This review was first published on the website for Connect the Dots, an arts & culture 'zine made by UC Berkeley students.
When I was in high school, I would attend Jazz Camp West every summer. The camp was situated in the redwoods of La Honda, known to hippies and English majors alike as Ken Kesey and the Merry Pranksters' sylvan acid playground. Most of the classes at the camp were taught outdoors, which is fairly unusual, considering pianos generally don't appreciate spending their nights in cold, damp forests. For eight days, the camp's 300 residents formed a temporary community, jamming and learning together. The connection between nature and music cannot be ignored in this environment; with the light breaking through the treetops and birds and wind accompanying the musicians, nothing could seem more natural than playing outdoors.
After I graduated high school, I longed to return to the camp, hoping I could once again experience the joy of playing and listening to fantastic music in such idyllic surroundings. Unfortunately, Jazz Camp West's tuition lies outside of most college students' budgets.
About a week ago, when I was working at Yali's Café, one of my regular came in to get his usual large coffee and ham-and-cheese croissant. After he ordered, he said, "Hey, there's gonna be a free show up at the Botanical Gardens on Thursday night at 5." I asked what kind of music the group would be playing. "Oh, jazz stuff. A nine-piece band playing some Ethiopian rhythms and some original compositions." He tore off a corner from the BAM Art Notes and scribbled down the details.
That Thursday, I made the trek up to the UC Botanical Gardens because I had forgotten to check a bus schedule. I walked through the front gate and looked around. The Gardens were deserted. I pulled out my phone and checked the time. It was approaching 5:15. I walked into the Gardens slowly, expecting to hear the faint sounds of Ethiopian rhythms by which I could guide myself. A woman in the front office noticed my bewildered self and stepped out. "Can I help you?"
"Yeah, is there supposed to be some sort of show?" I asked, thoroughly confused.
"Yes, it's in the Redwood Grove. Are you a UC student?"
"Yes." I replied matter-of-factly.
"Oh. I had no idea there was money involved." I tried to remember the words of my misinformant.
She took my money with pleasure and directed me across the street to the Redwood Grove. I looked over my shoulder. All I could see was a parking lot. "Over there?" I inquired, still puzzled.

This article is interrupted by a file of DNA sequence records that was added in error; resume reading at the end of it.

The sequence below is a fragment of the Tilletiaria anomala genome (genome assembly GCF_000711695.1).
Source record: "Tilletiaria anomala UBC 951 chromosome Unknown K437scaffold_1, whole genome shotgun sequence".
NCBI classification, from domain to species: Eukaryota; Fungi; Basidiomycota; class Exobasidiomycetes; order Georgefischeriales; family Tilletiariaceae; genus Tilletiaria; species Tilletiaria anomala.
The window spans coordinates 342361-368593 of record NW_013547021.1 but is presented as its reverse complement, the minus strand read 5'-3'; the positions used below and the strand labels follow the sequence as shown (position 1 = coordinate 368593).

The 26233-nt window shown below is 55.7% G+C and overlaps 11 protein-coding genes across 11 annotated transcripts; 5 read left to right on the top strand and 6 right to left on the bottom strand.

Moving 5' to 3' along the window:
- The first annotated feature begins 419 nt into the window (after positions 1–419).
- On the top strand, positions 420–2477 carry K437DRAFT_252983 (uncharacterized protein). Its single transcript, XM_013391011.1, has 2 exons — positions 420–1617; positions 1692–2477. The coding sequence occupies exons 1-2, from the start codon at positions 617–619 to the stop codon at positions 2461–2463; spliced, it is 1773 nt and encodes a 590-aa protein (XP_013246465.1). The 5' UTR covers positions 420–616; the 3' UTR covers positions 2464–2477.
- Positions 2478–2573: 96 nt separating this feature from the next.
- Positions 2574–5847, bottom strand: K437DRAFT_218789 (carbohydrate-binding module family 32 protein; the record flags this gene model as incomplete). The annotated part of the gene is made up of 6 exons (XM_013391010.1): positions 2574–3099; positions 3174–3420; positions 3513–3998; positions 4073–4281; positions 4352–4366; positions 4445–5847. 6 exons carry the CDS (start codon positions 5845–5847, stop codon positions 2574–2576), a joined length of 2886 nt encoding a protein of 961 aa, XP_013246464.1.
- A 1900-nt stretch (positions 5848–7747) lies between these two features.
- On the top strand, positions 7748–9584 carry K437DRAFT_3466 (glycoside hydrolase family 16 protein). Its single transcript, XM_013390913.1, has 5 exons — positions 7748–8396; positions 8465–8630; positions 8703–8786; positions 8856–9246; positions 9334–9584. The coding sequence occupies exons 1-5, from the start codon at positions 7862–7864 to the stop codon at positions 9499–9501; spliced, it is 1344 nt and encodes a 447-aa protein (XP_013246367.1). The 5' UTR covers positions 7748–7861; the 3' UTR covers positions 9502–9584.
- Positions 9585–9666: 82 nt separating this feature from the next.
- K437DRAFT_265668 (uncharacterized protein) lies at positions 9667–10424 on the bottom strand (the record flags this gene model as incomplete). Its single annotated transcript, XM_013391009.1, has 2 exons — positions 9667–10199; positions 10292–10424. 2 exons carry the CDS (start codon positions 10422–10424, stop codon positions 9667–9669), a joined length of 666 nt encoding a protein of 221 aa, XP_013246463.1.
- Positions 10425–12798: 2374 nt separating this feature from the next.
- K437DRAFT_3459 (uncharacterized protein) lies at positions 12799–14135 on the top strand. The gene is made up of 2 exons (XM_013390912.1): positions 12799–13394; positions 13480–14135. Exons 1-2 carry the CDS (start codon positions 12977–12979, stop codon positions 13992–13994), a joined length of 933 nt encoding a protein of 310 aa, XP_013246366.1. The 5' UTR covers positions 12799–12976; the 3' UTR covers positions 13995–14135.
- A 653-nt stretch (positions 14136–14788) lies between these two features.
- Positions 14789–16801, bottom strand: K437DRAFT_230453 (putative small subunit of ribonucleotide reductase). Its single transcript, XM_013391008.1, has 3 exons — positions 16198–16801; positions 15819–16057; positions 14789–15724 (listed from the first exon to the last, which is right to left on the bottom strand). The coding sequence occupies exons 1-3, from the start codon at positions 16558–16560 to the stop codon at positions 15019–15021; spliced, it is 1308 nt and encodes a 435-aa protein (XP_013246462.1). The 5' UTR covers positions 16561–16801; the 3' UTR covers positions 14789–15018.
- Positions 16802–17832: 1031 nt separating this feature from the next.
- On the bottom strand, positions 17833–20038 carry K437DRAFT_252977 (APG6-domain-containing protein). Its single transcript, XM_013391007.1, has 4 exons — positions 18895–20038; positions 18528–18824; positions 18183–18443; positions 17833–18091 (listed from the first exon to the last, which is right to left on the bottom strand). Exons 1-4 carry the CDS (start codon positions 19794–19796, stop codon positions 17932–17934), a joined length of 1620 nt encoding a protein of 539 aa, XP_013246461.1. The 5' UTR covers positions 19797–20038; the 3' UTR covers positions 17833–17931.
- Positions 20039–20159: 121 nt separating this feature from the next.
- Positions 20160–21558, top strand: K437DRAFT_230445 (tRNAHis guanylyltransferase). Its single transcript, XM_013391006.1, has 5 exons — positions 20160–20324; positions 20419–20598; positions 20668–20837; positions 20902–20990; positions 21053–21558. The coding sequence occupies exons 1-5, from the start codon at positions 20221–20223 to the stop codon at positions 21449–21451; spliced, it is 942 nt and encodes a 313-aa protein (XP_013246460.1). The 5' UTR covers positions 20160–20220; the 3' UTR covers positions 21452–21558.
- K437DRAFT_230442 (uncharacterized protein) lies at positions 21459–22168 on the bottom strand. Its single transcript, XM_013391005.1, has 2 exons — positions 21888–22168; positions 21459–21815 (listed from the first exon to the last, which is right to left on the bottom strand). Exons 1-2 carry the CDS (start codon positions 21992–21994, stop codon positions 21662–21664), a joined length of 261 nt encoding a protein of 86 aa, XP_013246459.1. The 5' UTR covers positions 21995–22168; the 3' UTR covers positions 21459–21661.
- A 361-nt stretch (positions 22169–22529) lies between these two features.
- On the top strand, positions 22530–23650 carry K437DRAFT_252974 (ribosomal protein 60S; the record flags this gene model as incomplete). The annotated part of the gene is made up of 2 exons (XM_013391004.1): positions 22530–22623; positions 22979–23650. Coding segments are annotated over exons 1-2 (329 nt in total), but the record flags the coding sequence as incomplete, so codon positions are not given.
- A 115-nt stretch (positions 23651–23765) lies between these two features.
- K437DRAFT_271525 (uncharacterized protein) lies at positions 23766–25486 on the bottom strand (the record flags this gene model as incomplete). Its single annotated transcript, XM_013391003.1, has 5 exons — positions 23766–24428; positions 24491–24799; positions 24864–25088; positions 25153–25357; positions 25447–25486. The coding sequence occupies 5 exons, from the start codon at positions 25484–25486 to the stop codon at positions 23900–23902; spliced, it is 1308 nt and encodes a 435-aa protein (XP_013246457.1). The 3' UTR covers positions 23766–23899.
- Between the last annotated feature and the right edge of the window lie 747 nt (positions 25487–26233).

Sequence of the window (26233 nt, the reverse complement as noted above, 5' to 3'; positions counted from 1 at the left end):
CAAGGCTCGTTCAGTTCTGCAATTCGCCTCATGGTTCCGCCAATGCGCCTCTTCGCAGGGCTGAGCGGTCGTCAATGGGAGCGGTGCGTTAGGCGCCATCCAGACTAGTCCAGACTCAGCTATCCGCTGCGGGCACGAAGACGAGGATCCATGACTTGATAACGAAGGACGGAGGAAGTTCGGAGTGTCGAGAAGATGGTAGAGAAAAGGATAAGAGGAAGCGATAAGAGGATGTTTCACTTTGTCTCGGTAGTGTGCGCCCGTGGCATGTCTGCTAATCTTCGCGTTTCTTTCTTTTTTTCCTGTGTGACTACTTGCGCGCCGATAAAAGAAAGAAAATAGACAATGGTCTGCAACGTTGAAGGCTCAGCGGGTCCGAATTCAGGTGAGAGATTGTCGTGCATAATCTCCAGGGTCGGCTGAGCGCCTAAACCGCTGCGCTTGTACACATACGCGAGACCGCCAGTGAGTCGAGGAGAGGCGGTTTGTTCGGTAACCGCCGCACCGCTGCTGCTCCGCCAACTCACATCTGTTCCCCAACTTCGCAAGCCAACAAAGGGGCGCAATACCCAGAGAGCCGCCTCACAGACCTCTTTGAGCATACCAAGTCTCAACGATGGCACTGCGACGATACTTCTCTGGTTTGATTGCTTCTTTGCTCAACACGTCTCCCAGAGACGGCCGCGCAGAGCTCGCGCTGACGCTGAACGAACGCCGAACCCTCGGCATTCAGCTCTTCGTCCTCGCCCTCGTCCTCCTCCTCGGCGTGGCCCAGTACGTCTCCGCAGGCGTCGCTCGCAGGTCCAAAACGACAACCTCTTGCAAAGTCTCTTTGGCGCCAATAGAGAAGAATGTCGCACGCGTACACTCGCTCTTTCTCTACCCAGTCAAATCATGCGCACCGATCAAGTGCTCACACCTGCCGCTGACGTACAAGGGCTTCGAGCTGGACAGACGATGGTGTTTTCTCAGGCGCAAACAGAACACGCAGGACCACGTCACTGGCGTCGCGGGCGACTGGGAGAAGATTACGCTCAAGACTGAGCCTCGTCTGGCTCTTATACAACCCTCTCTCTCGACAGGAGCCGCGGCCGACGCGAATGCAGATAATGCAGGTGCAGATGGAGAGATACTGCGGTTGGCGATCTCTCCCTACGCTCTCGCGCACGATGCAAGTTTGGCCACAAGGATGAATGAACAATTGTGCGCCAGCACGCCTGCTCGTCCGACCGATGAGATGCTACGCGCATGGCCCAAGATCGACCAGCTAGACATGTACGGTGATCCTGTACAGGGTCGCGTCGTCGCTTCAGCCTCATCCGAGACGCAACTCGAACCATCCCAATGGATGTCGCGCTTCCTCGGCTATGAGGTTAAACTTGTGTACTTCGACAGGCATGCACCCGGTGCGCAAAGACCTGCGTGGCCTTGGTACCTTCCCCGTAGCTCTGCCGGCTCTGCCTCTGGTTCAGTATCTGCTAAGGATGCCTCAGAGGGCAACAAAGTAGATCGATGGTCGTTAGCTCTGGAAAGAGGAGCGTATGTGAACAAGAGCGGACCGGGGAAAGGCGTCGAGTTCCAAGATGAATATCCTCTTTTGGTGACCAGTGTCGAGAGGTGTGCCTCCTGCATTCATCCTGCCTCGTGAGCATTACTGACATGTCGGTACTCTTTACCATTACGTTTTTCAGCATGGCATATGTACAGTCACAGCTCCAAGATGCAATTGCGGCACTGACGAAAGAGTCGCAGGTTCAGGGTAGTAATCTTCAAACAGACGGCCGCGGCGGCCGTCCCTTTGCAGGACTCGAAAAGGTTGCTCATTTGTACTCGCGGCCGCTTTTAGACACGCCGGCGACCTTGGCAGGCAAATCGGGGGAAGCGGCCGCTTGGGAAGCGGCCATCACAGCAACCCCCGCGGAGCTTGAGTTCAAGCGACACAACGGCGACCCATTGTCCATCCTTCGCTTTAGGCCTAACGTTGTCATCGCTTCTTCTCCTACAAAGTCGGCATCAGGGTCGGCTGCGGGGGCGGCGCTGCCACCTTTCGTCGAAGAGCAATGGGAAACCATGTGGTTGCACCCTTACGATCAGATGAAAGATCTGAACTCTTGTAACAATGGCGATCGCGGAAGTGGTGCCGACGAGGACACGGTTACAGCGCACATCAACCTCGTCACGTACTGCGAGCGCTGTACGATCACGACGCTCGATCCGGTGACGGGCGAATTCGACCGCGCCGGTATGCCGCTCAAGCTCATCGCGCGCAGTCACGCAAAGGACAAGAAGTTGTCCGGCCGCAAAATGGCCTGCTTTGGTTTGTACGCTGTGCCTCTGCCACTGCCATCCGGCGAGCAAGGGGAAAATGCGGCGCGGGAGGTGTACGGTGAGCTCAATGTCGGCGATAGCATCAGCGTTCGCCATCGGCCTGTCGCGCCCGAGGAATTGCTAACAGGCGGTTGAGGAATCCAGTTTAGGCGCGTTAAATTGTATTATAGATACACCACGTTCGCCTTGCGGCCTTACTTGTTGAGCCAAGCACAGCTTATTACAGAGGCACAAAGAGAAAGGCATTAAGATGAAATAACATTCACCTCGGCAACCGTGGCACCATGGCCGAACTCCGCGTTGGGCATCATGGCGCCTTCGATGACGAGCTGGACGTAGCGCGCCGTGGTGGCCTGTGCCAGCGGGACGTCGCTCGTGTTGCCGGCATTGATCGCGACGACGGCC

"Yes, to the left."
I crossed the street, walked into the parking lot, and looked to the left. Sure enough, there was a gate with redwoods towering behind it. I punched in the code provided by my cheerful cashier and continued down the gravel path. I checked the time again. Approaching 5:30 and still no sounds. After walking some distance, I came upon a very small amphitheater filled with families and older couples sitting on picnic blankets. Wine bottles were being passed around as people waited for the band to begin. I looked towards the stage and saw a variety of electric and acoustic instruments set up with power cords trailing off into nowhere. A nervous man walked onstage and spoke timidly into one of the microphones. After introducing the Botanical Gardens' summer concert series, he discussed the natural setting, "It actually gets lighter as the sun goes down. It's quite magical, really."
The band, known as Sun Hop Fat, came onstage and began their set. From the first downbeat, I knew my oddly specific wish to see fantastic music in a redwood forest had come true.
One activity I enjoy doing at concerts is taking my eyes off the band and looking around me. I like to see the reactions of my fellow audience members. To me, if there isn't a mutual emotional connection between musicians and their audience, they're doing something wrong. As the concert progressed, more and more people became visibly excited by the music. Delectable grooves emanated from the stage and audience members were simply carried away one by one. Just as the squirrelly, bespectacled MC had explained, it actually got lighter as the sun went down. Rays of light that had previously struggled to pierce the thick canopy of redwood needles began to pour through the trunks and branches. By the end of the show, we were all bathed in angelic light and had completely lost ourselves in the music.
Sun Hop Fat is a nine-piece Ethiopique jazz ensemble, meaning they fuse traditional Ethiopian sounds with those of contemporary jazz. The result is funky, soulful, and accessible to any listener. For the last number, the lead vocalist requested that we all stand. He loved that so many people had already gotten up to shake and jive with them. As the band played their farewell jam, I looked around once again. We were all moving together, connecting with the beat, with each other. I previously described a "temporary community" consisting of the Jazz Campers, but I now realize that it is not temporary, nor is it limited to Jazz Camp West. The community between enjoyers of music is always there, and it takes great bands like Sun Hop Fat to energize that community.